“It was good this time, but it was TERRIFYING AND AWFUL.”David Kelly who plays Herr Max Schultz
The first recording of “Tomorrow Belongs To Me” is a boy soprano on the radio and it is quite haunting. The second time it is sung is during an engagement party between Fraulein Schneider and Herr Schultz who happens to have Jewish ethnicity. Unfortunately, it is a highly aggressive version with most of the ensemble joining in the emerging Nazi political party at the Act I finale. It is difficult to watch this as a Jew.
The blog title originates from the different definitions of “amusing” in the scene: Fräulein Kost says, “They have all the money – the Jews” in a funny, cheerful, and optimistic manner; Ernst is angry, aggressive, and pessimistic that Fraulein Schneider is engaged to a Jew, who is not a real German in the Nazi racist perception: “Fräulein Schneider – I must speak to you…let me urge you – think what you are doing. This marriage is not advisable. I cannot put it too strongly. For your own welfare…I do not find this party amusing.” His conviction is chilling and caused me goosebumps. It seem like some of the actors need to dance or humor or to laugh out of this depressing scene.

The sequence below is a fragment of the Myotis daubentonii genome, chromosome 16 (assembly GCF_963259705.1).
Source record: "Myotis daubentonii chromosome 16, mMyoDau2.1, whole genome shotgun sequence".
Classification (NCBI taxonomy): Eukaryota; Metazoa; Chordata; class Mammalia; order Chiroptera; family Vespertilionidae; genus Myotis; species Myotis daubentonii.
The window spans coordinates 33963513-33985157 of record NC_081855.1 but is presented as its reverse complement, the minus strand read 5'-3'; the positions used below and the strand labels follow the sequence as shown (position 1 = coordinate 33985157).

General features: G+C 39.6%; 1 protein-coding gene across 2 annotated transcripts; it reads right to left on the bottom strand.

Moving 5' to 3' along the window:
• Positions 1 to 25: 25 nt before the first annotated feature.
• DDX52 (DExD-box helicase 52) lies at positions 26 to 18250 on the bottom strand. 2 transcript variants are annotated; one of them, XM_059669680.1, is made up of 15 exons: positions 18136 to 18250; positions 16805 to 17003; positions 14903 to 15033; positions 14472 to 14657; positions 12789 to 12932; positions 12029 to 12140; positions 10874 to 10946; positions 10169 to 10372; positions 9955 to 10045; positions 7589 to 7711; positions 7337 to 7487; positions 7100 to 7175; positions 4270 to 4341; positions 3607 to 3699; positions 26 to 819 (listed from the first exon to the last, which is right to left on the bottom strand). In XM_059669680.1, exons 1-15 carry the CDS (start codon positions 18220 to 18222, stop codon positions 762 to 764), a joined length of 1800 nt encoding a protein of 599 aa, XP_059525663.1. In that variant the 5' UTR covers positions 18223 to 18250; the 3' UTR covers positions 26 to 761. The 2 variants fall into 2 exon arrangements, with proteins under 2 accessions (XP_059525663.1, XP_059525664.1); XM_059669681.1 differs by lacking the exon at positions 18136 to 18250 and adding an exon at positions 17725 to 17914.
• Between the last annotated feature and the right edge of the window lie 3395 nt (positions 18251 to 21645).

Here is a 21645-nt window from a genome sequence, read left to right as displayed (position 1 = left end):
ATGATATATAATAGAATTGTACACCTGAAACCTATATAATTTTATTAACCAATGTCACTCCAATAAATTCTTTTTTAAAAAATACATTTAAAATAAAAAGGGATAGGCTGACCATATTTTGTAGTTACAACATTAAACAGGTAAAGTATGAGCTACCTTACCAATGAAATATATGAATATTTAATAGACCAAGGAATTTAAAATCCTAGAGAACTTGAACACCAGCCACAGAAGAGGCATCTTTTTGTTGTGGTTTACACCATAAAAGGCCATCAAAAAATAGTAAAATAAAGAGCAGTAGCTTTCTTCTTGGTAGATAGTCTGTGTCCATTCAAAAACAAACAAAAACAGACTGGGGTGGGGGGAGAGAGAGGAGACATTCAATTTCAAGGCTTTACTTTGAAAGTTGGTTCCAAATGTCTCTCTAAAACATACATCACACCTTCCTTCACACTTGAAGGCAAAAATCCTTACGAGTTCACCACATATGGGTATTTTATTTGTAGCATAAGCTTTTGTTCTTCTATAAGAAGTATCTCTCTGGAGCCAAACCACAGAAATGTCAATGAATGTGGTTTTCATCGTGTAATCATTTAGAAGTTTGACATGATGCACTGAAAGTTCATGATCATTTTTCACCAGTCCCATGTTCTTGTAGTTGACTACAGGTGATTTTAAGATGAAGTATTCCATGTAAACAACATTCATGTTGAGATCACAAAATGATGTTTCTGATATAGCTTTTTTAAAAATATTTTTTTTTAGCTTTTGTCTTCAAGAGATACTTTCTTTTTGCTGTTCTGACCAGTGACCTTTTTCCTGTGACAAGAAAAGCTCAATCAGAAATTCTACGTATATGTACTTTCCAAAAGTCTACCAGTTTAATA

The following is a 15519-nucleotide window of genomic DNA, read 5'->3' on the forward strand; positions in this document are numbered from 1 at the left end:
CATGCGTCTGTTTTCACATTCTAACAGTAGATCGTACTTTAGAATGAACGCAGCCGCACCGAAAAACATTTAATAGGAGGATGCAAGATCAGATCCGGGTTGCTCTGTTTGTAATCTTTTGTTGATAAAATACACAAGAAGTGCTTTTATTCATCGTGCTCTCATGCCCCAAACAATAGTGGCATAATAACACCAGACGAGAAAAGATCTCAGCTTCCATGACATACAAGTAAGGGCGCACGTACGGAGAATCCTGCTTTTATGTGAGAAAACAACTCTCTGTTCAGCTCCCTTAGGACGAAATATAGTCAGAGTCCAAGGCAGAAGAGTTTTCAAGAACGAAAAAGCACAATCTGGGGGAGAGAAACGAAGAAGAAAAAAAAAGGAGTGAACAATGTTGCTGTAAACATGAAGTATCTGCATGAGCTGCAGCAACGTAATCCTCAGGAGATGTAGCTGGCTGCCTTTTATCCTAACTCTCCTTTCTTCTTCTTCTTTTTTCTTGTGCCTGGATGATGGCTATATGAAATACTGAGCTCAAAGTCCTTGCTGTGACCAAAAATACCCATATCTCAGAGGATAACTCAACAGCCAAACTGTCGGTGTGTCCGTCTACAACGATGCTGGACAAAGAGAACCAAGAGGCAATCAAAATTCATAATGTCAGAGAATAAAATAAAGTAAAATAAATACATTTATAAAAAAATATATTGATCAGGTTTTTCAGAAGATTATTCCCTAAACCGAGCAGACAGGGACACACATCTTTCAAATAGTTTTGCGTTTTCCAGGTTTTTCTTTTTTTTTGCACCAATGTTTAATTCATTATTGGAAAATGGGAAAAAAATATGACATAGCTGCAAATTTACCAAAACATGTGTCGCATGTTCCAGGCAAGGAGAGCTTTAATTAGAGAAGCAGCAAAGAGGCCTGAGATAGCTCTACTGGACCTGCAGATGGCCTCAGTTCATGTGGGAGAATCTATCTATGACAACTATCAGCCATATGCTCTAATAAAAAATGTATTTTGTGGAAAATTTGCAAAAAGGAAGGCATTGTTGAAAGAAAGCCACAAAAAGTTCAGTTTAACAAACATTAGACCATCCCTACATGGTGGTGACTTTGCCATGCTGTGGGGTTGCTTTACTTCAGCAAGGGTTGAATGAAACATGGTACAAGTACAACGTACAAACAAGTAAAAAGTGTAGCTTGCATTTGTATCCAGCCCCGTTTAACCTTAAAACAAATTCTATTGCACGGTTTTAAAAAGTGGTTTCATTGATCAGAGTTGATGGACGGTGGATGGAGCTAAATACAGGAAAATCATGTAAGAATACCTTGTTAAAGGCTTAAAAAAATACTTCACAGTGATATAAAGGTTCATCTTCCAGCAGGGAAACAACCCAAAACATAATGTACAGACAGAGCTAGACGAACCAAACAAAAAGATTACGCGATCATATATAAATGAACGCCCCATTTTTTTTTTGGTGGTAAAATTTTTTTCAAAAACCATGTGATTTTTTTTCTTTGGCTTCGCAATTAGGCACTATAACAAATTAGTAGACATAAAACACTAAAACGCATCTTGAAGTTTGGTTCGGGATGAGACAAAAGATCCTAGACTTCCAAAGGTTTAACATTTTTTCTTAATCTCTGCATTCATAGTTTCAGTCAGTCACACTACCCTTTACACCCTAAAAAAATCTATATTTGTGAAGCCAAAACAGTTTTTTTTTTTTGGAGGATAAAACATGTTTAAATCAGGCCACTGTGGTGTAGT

Act II finale is a broken, deconstructed, and an uncomfortable “Willkommen” with an unstable note to end “Life is a Cabaret”. The ensemble used to be a glorifying memory of the cabaret lifestyle, and this seems to be the beginning of the end of the world. The ending visual is “Don’t forget me. I hope that really heard me and what I said”, while Emcee wears a concentration camp uniform before the final blackout.
Last note, I see that Sara Bruner is quiet, perceptive, interactive, respectful, private, and a real leader. I really keep admiring her, and I can tell that her ensemble does.